“Tones made tactile, objects made audible, noise made beautiful—Ms. Fure, at 33 one of the finest young composers around, is drawn to the musical qualities of the material world and to the material aspects of music,” writes The New York Times.
“I’m interested in these intricate and intuitive gestural relationships between different media,” Fure, an assistant professor of music, tells the Times. “So that arcs of change in light, arcs of change in sound, arcs of change in physical movement unfold as an aggregated phenomenon.”
“Her scores have a raw, elemental directness,” the Times writes. “They often explore the boundaries of what it is tolerable to hear, yet remaining welcoming, rather than forbidding. Though Ms. Fure is American, her work has been heard mainly in Europe, particularly at the Darmstadt International Summer Course for New Music, once the home of the postwar avant-garde. She won the Kranichstein Music Prize there in 2014, for a frightening, predatory septet, ‘Something to Hunt.’ The waterworks she was honing in Brooklyn are destined for ‘The Force of Things: An Opera for Objects,’ an immersive installation conceived with her brother, the architect Adam Fure, which will have its premiere in Germany this summer.”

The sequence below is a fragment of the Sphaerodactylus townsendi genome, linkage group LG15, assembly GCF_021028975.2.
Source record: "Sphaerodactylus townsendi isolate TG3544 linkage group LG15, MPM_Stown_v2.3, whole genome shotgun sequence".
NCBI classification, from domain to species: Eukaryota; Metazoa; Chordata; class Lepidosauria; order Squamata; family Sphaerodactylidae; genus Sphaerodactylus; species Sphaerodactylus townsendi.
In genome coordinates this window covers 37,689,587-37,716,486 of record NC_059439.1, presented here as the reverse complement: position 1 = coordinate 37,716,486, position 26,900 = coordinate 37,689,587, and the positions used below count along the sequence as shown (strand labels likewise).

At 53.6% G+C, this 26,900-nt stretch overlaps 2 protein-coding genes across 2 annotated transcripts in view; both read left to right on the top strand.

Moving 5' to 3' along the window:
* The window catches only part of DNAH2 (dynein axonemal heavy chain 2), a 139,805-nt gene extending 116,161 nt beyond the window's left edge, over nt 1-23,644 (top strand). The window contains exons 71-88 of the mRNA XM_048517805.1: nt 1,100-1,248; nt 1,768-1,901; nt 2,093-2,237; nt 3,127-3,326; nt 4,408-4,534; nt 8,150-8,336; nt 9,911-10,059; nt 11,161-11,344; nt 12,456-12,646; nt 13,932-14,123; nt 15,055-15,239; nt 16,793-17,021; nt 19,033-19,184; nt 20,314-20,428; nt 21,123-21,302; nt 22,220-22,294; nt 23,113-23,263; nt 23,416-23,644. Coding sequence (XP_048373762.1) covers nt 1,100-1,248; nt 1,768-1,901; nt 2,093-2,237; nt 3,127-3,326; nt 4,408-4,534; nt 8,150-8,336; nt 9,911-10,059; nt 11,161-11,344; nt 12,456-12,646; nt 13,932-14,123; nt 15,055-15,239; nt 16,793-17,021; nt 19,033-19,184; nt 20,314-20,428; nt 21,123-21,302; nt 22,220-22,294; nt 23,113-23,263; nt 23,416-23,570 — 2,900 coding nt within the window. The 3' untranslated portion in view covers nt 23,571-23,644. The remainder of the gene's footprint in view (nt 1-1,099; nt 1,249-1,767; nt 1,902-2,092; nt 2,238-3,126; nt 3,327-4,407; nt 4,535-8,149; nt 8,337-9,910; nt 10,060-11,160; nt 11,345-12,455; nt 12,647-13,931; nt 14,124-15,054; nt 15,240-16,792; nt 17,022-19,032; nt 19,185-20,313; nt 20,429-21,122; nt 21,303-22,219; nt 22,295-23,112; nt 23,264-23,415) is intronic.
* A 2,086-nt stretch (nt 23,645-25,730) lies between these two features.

Read the full story, published 1/28/16 by The New York Times.